If you’ve been in the privacy business for long enough, you may recall when the Safe Harbor Framework permitted the free flow of personal data between the EU and the United States. Those halcyon days lasted from 2009 until 2015.
In 2015, the Court of Justice of the European Union (CJEU) invalidated the Safe Harbor Framework, ruling that the European Commission had not appropriately evaluated whether the United States maintains “essentially equivalent” protections of EU personal data.
In 2016, U.S. and EU officials announced the Privacy Shield, replacing the Safe Harbor Framework, with significantly stronger privacy protections, oversight mechanisms and redress options.
In 2020, the Privacy Shield went down as well. In its Schrems II decision, the CJEU determined, among other findings, that EU residents don’t have sufficient redress in the event of U.S. government surveillance under Executive Order 12333 and Section 702 of the Foreign Intelligence Surveillance Act (FISA).
Zombie-like, however, the Privacy Shield may be making a comeback. On December 13, 2022, the European Commission released a draft adequacy decision for a “new new” EU-US Data Privacy Framework. It’s 134 pages long, so involved some serious cogitation.
The key question, of course, is: why should this new Framework survive the legal challenges that the old Framework didn’t? Already Max Schrems, the privacy advocate/gadfly, has made comments suggesting that a Schrems III case challenging the new Framework is in the works.
There’s reason to hope that third time’s a charm, and this new Framework will endure. The three most significant improvements over the Privacy Shield:
- Additional redress methods. The new Framework adds several new avenues by which EU residents can seek to get their privacy complaints resolved. Now the options include bringing a complaint (i) directly to the company involved; (ii) to an independent dispute resolution body; (iii) to an EU data protection authority, the U.S. Department of Commerce or the U.S. Federal Trade Commission; and (iv) to an arbitral panel (if the other avenues have been exhausted without resolution).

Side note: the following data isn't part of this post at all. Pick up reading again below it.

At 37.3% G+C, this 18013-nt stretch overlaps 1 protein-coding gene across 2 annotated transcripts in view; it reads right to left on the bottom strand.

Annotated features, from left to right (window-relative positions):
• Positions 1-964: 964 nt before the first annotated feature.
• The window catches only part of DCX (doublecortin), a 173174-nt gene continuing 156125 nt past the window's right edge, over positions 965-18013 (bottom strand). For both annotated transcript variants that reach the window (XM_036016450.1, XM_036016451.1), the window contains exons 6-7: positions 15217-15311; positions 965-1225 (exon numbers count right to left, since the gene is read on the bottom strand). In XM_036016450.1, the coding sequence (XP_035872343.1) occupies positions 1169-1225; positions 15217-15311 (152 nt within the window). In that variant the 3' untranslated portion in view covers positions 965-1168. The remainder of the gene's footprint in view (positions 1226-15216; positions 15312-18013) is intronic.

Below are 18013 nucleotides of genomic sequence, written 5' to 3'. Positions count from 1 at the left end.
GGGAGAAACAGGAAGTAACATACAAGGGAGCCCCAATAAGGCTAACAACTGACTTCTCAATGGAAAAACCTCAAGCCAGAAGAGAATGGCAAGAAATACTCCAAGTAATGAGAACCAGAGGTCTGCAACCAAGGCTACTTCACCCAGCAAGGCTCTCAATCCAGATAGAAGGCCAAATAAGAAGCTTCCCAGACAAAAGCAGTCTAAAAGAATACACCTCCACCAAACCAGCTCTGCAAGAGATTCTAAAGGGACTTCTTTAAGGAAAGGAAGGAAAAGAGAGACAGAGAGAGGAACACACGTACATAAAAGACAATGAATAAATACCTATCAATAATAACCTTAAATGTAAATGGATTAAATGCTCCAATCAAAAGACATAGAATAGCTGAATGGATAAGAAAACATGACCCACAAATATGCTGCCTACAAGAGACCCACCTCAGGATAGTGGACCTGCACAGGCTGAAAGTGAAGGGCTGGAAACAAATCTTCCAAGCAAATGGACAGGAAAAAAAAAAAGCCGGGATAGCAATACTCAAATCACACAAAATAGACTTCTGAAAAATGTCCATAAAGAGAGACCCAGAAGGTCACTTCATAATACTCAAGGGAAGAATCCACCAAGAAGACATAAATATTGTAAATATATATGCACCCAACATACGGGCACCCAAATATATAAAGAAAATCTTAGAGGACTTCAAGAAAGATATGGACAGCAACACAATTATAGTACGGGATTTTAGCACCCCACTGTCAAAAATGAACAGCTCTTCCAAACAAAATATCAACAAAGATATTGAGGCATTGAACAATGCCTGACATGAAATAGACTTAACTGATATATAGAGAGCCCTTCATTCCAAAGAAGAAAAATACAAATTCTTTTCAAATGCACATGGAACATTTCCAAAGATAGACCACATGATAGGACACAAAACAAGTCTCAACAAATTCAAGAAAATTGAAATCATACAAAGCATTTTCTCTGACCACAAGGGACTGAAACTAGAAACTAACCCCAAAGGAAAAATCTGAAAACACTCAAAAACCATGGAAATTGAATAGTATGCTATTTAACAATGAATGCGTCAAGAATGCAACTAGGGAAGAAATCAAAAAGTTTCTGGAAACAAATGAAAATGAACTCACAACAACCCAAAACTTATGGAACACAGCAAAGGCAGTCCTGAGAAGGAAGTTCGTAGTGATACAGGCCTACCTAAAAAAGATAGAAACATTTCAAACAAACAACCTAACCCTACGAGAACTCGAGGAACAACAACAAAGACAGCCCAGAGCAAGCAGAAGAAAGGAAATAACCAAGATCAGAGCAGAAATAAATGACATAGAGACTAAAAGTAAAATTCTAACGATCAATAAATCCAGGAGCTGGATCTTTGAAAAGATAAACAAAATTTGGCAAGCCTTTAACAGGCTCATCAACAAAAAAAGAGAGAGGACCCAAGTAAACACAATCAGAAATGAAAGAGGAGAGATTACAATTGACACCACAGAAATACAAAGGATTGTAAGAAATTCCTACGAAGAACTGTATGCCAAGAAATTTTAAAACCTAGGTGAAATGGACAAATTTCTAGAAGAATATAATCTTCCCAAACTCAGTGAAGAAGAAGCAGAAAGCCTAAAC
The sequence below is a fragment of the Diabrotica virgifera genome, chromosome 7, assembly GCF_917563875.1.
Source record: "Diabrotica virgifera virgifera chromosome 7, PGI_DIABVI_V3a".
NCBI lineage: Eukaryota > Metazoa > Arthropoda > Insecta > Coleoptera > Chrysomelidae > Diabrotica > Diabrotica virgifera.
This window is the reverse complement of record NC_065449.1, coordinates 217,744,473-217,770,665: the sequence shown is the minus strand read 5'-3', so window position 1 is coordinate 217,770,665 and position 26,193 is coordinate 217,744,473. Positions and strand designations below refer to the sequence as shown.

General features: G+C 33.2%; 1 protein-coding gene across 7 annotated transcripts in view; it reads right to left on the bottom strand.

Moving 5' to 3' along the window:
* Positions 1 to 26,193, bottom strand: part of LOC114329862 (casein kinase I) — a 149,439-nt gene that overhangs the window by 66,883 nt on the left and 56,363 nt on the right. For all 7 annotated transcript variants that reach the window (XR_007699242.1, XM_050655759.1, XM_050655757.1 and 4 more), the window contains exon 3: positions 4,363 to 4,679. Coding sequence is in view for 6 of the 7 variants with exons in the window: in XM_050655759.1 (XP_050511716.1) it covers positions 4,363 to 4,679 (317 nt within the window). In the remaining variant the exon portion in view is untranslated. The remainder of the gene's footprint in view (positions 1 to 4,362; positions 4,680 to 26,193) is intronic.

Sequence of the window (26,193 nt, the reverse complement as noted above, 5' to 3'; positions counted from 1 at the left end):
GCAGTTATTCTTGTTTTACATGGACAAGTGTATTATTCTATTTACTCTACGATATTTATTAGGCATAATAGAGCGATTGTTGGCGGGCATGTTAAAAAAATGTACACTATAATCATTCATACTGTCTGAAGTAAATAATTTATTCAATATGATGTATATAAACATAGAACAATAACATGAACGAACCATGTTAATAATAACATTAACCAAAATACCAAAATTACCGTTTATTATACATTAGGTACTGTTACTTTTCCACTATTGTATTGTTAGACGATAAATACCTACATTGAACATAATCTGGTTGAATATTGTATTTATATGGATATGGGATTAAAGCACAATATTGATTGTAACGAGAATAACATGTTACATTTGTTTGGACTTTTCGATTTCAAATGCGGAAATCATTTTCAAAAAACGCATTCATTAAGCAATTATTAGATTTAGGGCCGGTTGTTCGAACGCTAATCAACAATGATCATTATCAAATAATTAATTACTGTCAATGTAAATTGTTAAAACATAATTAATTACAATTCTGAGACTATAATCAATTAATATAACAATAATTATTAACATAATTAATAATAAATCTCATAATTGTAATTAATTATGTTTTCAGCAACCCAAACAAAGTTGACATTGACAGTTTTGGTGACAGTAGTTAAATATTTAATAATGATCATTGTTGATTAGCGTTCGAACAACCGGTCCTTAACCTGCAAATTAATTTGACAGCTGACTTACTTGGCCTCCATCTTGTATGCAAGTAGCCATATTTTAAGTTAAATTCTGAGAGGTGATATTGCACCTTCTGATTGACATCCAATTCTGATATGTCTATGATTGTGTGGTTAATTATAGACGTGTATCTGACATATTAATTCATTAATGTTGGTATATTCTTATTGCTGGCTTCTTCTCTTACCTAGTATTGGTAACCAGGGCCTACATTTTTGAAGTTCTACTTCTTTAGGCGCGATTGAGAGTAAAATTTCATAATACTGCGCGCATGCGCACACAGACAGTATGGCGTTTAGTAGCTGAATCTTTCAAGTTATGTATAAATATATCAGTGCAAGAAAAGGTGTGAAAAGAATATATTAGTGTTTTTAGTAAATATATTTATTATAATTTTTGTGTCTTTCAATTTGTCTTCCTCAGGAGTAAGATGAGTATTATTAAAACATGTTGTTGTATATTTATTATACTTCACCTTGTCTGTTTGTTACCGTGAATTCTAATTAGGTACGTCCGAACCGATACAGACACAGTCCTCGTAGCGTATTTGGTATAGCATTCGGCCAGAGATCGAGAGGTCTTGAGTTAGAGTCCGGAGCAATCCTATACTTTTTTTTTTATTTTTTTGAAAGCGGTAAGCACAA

- Limitations on U.S. government access. The new Framework aims to rein in the ability of U.S. intelligence agencies to conduct surveillance involving access to EU personal data. While certainly far from satisfying Max Schrems’ call for a “no spy” agreement, the new Framework requires that surveillance activity be necessary for a “validated intelligence priority” and only be used when less intrusive methods aren’t feasible.
- Greater transparency. As described in U.S. Executive Order 14086, issued October 7, 2022, there will be an annual review of both the redress process and whether U.S. intelligence agencies have complied with the new limitations established by the Framework and EO 14086.
The next step is for the new Framework to undergo an EU approval process, which is expected to take six months or so. It’s not yet clear whether U.S. companies that have maintained their Privacy Shield certifications will be able to fast-track their certification under the new Framework, or whether all companies will need to apply for certification afresh.